Effects of the 2014/2015 Ebola outbreak on malaria management in pregnant women: A comparative study of an Ebola affected and unaffected rural district of Guinea.
- Clinical and Applied Virology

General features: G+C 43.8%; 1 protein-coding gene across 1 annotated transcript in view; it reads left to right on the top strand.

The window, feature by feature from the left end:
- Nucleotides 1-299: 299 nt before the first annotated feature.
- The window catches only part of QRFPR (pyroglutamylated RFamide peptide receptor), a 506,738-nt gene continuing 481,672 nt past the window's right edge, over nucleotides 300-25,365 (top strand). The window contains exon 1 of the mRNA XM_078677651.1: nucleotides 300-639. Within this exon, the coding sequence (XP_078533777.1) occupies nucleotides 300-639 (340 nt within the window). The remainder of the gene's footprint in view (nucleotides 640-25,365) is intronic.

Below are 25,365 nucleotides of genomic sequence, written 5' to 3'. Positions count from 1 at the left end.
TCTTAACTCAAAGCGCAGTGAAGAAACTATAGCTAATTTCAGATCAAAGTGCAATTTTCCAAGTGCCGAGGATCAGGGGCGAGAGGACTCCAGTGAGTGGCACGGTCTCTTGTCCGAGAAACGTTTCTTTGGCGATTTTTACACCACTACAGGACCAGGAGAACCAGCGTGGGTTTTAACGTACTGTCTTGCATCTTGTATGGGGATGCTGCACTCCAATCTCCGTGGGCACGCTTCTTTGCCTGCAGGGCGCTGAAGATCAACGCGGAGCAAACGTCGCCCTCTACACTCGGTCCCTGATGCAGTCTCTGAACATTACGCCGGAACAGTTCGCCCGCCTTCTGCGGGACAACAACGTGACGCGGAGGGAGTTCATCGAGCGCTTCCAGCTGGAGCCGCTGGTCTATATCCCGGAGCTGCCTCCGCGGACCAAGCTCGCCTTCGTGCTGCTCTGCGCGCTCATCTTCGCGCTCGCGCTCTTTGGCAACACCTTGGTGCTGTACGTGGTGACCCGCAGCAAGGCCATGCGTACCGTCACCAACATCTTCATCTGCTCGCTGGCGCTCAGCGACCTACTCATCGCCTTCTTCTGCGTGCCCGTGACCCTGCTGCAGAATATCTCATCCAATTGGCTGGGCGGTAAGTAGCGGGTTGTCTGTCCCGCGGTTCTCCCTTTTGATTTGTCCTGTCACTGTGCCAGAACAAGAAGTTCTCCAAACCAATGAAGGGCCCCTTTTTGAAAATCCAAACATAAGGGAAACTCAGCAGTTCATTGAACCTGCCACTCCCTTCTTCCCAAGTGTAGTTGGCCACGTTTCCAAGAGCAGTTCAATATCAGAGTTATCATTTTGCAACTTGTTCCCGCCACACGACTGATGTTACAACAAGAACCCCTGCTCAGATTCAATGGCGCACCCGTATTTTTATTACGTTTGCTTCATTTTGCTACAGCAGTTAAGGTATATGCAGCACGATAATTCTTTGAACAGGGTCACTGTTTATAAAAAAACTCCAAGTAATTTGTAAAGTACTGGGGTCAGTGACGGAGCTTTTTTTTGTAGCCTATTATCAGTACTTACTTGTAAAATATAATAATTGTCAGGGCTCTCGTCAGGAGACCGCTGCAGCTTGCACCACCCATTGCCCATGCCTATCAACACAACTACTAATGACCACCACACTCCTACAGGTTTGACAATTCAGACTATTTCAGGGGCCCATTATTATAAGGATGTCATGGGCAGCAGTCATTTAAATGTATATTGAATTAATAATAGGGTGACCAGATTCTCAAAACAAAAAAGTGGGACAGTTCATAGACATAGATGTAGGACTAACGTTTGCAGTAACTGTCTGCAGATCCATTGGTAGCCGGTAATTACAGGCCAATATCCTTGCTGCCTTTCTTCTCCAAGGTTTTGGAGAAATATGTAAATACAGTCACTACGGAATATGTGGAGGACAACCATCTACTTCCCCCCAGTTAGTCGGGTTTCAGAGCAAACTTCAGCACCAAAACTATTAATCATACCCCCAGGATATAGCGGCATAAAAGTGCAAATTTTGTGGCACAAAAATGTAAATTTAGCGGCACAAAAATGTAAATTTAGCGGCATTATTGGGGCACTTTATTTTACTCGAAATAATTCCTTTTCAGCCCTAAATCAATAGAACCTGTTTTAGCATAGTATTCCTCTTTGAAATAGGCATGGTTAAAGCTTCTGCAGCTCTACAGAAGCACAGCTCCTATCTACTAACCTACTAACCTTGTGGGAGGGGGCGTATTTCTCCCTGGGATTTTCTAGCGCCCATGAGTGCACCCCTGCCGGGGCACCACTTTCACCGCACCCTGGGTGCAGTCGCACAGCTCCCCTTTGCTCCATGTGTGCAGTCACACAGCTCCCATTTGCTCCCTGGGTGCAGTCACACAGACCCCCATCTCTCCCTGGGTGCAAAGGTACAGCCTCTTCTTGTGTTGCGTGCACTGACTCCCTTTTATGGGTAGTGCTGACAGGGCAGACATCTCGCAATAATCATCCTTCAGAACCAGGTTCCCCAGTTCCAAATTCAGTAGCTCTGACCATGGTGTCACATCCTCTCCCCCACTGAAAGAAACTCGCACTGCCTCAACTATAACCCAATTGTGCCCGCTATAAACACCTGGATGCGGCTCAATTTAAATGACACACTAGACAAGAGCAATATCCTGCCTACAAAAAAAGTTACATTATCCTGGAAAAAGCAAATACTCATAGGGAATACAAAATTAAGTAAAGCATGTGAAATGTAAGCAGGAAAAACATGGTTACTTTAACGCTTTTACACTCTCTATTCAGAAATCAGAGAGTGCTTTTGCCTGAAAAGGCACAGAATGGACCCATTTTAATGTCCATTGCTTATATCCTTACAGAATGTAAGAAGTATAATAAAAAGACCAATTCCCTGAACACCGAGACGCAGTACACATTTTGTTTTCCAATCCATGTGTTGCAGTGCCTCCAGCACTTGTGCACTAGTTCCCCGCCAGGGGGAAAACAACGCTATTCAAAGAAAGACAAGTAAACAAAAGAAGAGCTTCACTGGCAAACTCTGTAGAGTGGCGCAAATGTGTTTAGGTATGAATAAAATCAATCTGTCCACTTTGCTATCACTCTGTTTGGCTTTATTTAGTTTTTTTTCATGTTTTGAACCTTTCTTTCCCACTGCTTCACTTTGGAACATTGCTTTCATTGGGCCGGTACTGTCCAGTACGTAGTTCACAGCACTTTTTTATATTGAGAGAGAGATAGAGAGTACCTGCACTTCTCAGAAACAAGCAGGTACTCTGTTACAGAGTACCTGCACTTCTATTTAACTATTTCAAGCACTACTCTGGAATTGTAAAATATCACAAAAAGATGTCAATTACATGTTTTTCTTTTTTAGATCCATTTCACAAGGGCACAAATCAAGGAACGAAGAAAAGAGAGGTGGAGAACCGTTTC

This study aimed to measure the effects of Ebola outbreak on antenatal care attendance and malaria management in pregnant women in Guinea. A retrospective cross-sectional study was conducted in two rural malaria-endemic health districts: on the epicentre of the West African Ebola outbreak (Guéckédou) and the other spared by Ebola (Koubia). Data were compared over similar periods of high malaria transmission before, during and after the Ebola outbreak. There were substantial declines in antenatal care visits in Guéckédou, from a monthly average number of 7,208 before the outbreak to 3,151 (57% decrease) during and 2,843 visits (61% decrease) after it while this indicator increased across the same periods in Koubia. In Guéckédou, the number of SP first doses provided dropped from 2,566 before the outbreak to 1,263 (51% decrease) during and 1,010 (61% decrease) after the Ebola outbreak (P < 0.001) while in Koubia, the decline was by 13% and 24% during and after the outbreak from an average number of 499 doses before it (P < 0.001). Fever cases increased by 43% and 38% during and after the outbreak respectively in Guéckédou and by 28% during and 11% after the outbreak in Koubia. Untreated malaria cases represented 11% and 12% of confirmed malaria cases during and after the outbreak respectively compared to 3% before it in Guéckédou, while in Koubia no untreated case was seen across these periods. There is need to uphold malaria services during future outbreaks.